Back in 1997, I was lucky enough to visit the Dali museum in Figueres in Spain. This Theatre-Museum was built upon the remains of the former Municipal Theatre of Figueres. The original theatre was designed by the architect Roca i Bros and was constructed between 1849 and 1850. Sadly, it was destroyed by a fire at the end of the Spanish Civil War in 1939. The shell of the building along with it vestibule and foyer remained as a ruin until Dali chose it as the site of his own museum, which was inaugurated in 1974.
It is a fantastical building topped with a stunning glass geodesic dome and with a beautiful inner courtyard. The dome is so striking that it has become a symbol of both the museum and the town. The building is so crazy and the many treasures inside are so surreal, that you’ll feel as though you’ve entered Dali’s mind.
For fans of Dali on the opposite side of the Atlantic, there is now a similarly fantastical building housing a significant collection of his works in Florida. The Dali Museum in St Petersburg, was designed by architect Yann Weymouth of HOK and opened in January 2011.
Weymouth described the planned building as “a treasure box,” explaining that “a treasure box needs to be about what is within it.”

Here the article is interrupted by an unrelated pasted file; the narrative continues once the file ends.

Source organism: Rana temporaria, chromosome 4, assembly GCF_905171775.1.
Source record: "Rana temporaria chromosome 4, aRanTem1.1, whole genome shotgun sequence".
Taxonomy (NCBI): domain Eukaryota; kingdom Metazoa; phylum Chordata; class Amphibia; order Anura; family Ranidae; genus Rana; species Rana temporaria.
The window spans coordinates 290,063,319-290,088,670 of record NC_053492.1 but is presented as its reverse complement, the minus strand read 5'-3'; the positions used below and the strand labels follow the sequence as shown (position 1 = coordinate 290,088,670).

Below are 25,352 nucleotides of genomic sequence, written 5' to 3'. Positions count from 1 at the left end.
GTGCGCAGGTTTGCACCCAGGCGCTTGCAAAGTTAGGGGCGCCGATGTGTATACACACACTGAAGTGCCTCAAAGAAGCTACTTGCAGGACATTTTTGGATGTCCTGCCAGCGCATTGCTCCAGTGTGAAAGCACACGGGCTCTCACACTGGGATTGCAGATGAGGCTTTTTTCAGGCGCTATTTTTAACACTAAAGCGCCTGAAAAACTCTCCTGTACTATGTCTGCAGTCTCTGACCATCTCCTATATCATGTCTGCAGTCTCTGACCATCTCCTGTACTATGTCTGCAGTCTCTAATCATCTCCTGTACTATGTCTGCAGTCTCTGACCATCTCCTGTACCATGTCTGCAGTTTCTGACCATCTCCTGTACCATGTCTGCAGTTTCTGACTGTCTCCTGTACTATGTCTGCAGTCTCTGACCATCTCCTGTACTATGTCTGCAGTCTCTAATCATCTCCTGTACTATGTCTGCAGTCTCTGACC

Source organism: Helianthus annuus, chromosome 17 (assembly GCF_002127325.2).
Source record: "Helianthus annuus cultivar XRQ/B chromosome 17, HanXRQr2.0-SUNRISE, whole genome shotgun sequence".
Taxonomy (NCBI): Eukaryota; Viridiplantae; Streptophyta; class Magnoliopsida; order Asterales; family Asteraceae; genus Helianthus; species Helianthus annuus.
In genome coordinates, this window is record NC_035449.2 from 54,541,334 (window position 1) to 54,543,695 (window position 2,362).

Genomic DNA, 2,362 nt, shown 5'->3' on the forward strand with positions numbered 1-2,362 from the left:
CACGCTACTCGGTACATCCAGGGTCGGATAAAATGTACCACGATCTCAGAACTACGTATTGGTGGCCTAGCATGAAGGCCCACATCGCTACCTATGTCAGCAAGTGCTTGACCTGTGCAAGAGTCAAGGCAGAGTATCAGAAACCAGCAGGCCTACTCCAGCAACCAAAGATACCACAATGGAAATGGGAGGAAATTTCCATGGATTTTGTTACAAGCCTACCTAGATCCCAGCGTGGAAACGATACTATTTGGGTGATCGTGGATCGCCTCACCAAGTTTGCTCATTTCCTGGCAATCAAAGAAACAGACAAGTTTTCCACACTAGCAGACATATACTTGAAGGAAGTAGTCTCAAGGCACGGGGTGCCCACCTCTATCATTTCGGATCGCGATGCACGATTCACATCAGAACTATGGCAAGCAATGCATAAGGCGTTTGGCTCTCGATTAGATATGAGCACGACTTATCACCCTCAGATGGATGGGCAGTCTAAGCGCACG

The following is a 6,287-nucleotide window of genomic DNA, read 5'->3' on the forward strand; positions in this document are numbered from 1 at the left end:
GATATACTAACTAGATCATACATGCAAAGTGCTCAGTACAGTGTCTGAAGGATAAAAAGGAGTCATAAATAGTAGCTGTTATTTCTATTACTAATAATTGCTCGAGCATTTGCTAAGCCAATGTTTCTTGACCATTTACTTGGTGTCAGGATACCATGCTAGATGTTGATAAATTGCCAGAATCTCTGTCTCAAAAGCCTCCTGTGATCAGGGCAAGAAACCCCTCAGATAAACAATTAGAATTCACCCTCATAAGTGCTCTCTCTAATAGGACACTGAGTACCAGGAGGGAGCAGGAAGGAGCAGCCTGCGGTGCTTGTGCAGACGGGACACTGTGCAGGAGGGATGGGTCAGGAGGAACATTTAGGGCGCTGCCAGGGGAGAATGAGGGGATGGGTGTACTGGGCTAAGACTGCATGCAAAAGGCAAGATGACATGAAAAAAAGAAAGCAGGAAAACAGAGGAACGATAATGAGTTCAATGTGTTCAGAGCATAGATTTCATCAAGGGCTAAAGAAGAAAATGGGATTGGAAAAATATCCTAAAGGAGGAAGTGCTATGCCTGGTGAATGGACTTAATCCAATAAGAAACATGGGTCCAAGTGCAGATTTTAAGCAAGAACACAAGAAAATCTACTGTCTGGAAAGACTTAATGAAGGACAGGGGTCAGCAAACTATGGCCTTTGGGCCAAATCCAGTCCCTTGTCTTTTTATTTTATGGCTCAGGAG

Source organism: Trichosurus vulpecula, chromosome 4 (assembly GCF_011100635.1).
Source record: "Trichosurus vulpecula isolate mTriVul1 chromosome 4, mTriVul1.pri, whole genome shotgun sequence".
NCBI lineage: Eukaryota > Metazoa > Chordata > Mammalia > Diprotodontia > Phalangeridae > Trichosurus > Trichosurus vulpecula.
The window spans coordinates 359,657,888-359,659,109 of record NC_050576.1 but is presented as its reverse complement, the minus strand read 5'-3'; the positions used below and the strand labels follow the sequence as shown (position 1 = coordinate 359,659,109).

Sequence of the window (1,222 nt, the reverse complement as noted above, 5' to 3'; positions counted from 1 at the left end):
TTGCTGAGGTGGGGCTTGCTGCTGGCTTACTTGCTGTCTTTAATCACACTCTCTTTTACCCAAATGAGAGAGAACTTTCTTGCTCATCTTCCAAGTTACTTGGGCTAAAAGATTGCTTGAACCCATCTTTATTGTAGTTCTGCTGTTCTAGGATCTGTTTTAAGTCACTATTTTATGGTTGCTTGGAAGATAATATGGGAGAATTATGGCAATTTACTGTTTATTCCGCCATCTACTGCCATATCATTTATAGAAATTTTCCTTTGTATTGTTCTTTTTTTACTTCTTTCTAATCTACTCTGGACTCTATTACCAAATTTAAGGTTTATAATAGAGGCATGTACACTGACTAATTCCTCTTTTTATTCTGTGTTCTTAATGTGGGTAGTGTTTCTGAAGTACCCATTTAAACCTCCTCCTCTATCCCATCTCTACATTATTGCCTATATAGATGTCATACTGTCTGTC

The building comprises a simple rectangle with 18-inch thick hurricane-proof walls, boldly adorned with a large free-form geodesic glass “dome” known as the “enigma”. The glass structure bursts from the roof of the building and flows down the walls in a remarkable tribute to the iconic dome in Figueres. It is made up of 1062 triangular pieces of glass and stands 75 feet tall at its highest point.
Inside there is a stunning staircase, and outside beautiful gardens, featuring stone that recalls many of Dali’s painted landscapes plus a mysterious grotto with tropical plants and running water. The views from inside, looking out through the enigma to the gardens and the sea beyond, are delightful.
The “treasure box” that is the Dali Museum, houses 96 of Dali’s oil paintings, along with a significant archive library devoted to the works of Dali.
For more of a peek at the gardens and, specifically, the Wish Tree go here.